When he isn’t greeting people or performing other duties, one of the doormen in our Manhattan apartment building often sits at the front desk with a well-worn book open to a familiar page. I presume it’s a familiar page because it’s always the same book, always the Christian Bible.
I watch him from the corner of my eye sometimes. Clearly in addition to whatever encouragement this man experiences in the words he’s reading, he also appears to find comfort in the book’s physical attributes: perhaps its heft in his hand, the act of turning its pages, the smell of the paper, and the texture of the attached silk ribbon that he uses to mark his place.
While he’s reading that Bible, I’ve noticed, he’s also caressing it. But though the tactile experience must be satisfying in some way, it’s not the main source of his satisfaction. How do I know? Let’s do a simple thought experiment and imagine that all the pages are blank. That man may still choose to carry the book around, but he’d no doubt go other places for stimulation (or for affirmation of his beliefs).
In the beginning, John wrote, was the word. Not the tome or the scroll: the word.
My glimpse of this doorman and his holy book has me thinking of all those literature lovers who are lamenting the advent of electronic books and it has me further thinking about what lies at the heart of our experience with books. I have a theory that a book’s stimulation of our senses of touch and smell is associative of what books do for us in other ways. In other words, we love the feel and aroma of books not so much for their own attributes but because they remind us of the enjoyable immersion that we experience when we read.
This is an important distinction because — barring a return to the Dark Ages — book technology will not relent simply because nostalgia would have us wish it away.
Nevertheless, those of us who tell long-form stories can be forgiven for feeling a little defensive these days. We wonder whether books will exist by the time our next one is finished. We wonder whether we’re witnessing not just the disintegration of publishing models but the disappearance of sustained reading. We think about the books jamming shelves in our library — those works that seemed so alive to us just yesterday — and fear that they’re becoming relics. We fear, in other words, that we’ve committed ourselves to producing silent movies at the dawn of the sound age.
My good friend John Hubner, after writing four books of narrative non-fiction, has turned to novel writing. He told me that archaeologists believe the cave paintings of Lascaux and Altamira served as background — as stage sets — for storytellers. His point is that stories aren’t only entertainment: they’re part of the human condition. We evolved hearing them. We need them.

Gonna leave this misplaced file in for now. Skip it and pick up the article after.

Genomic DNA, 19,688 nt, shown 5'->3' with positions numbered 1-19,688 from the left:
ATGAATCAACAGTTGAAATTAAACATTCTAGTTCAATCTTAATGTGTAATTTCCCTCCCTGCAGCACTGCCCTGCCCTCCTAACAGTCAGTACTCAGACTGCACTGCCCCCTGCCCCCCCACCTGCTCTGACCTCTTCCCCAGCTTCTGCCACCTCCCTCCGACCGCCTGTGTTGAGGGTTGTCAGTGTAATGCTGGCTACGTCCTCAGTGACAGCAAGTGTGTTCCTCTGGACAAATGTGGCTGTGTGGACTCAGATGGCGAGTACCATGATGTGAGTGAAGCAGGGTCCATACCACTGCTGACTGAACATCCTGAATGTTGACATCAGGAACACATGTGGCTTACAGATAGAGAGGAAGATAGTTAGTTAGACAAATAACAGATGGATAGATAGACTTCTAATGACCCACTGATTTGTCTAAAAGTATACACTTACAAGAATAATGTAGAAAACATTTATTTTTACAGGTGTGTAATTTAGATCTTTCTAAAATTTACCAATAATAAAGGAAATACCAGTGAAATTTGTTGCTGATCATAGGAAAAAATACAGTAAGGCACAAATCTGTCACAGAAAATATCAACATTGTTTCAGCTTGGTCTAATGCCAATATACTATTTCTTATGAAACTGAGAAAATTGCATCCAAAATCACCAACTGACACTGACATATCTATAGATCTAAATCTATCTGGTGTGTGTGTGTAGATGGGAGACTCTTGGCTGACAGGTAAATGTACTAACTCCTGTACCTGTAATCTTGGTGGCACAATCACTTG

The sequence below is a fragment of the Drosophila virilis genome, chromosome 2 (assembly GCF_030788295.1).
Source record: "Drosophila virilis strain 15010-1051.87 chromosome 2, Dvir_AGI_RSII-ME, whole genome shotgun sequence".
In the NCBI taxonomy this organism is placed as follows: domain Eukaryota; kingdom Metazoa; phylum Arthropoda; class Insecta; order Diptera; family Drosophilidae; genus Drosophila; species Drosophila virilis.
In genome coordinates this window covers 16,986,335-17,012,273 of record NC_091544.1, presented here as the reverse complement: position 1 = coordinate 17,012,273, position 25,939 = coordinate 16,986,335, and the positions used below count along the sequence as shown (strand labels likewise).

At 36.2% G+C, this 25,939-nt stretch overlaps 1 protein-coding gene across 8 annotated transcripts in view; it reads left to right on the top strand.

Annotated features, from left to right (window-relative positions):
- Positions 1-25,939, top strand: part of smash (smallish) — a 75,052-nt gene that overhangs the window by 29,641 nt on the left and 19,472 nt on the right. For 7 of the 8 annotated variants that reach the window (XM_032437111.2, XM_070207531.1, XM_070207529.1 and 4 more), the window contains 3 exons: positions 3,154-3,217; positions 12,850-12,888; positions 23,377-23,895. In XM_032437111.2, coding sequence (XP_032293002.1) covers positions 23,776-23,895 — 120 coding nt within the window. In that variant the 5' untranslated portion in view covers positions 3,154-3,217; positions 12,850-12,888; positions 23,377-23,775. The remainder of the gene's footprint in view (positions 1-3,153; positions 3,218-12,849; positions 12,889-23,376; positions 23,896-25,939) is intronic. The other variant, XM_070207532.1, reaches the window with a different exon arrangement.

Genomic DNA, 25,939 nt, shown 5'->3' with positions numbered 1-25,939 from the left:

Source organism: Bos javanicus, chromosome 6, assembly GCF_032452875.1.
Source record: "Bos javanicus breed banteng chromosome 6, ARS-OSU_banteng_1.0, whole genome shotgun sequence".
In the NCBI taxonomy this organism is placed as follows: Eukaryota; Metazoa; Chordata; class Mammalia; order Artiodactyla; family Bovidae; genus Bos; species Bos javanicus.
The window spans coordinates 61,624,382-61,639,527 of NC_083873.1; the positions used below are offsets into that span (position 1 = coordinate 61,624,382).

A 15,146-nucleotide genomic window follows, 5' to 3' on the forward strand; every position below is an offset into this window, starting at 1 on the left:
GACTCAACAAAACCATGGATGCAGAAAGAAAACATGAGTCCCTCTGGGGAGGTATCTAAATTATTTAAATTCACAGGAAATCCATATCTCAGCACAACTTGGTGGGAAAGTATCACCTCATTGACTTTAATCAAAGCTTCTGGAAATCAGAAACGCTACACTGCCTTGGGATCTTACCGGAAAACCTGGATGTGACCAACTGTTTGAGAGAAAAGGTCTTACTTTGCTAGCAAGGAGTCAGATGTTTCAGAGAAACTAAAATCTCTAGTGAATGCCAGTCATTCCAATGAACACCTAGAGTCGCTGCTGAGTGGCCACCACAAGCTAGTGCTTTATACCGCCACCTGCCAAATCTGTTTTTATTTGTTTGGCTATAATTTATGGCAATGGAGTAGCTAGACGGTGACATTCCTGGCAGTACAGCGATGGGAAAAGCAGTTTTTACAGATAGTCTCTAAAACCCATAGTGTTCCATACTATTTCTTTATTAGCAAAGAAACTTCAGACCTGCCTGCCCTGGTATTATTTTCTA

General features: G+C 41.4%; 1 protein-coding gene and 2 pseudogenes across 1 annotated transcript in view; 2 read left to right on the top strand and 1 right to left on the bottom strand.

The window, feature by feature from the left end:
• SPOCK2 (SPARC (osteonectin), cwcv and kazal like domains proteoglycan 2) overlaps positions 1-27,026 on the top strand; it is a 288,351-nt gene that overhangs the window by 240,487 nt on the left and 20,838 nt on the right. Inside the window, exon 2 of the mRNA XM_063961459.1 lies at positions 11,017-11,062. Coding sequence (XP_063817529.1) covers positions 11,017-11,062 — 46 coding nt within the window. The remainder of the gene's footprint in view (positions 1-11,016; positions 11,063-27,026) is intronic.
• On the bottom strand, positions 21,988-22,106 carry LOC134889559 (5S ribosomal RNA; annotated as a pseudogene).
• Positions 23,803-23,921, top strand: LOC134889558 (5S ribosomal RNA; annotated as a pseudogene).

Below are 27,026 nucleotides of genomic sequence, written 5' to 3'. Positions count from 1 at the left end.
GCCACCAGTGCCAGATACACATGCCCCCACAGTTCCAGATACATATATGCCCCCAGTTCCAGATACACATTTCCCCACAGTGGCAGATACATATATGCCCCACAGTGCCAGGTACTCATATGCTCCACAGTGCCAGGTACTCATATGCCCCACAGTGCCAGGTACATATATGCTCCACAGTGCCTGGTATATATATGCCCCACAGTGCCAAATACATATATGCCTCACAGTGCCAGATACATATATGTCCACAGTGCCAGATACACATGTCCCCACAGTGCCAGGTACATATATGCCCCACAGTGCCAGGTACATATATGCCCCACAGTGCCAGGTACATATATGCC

But do we need books made of paper? Consider that the book the doorman reads is believed to have existed as a series of oral stories for several hundred years before it was written down in consistent form. And when that finally did happen, it appeared on scrolls that were not easily transported, stored or even read — especially by the vast majority of people, who were illiterate.
The Jews revere not only the words of the Torah but the actual scrolls upon which scripture is written, keeping these treasures in a blessed ark on the side of the synagogue nearest Jerusalem. In the Middle Ages, the Christian Bible existed primarily in the form of illustrated manuscripts meticulously crafted by hand, and the effort required to create these objects perhaps led us to revere them in ways that, for some, enhanced the content of the stories within.
Then came a man named Johannes Gutenberg.
Imagine how librarians at the local monastery felt about the advent of the moveable-type printing press. The Gutenberg Bible was an affront to the holiness of the illuminated manuscript, a threat to the privilege of scribe and priest alike. In the promise of its portability and cheapness — its very inclusivity — the mass-produced Bible democratized western religion.
The scribes and priests were right to fear for their jobs. Just 15 years after Gutenberg’s death, Martin Luther drew his first breath. At the age of 35, Luther posted his 95 Theses on the door of All Saints’ Church at the University of Wittenberg and rocked existing hierarchies to their foundation.
Nowadays some people — with more than a few writers among them — feel compelled to defend printed books from the onslaught of e-books. But that defense is no more necessary than defending the typewriter from the word processor or the stage play from the feature film. Words live equally in the typewriter and in the desktop computer. Stories live equally on the stage and on the screen.
As an entrepreneur, I fully expect the inexorable new medium of e-books one day to claim a large share of the book market — maybe even most of it. As an author, I’ve about as much power to hold back that tide as King Canut did in his time.
Publishers and other middlemen clinging to old business models could learn a thing or two from old Canut, who took to the shore to make his point and, when the tide wouldn’t obey, leapt back and declared: “Let all men know how empty and worthless is the power of kings, for there is none worthy of the name, but He whom heaven, earth and sea obey by eternal laws.”
Well, let’s leave Him whose pronoun requires capitalization out of it and focus on mere capitalism. If and when the market decrees that e-books shall surpass the dead-tree version, let us agree to declare collectively: the book is dead, long live the book!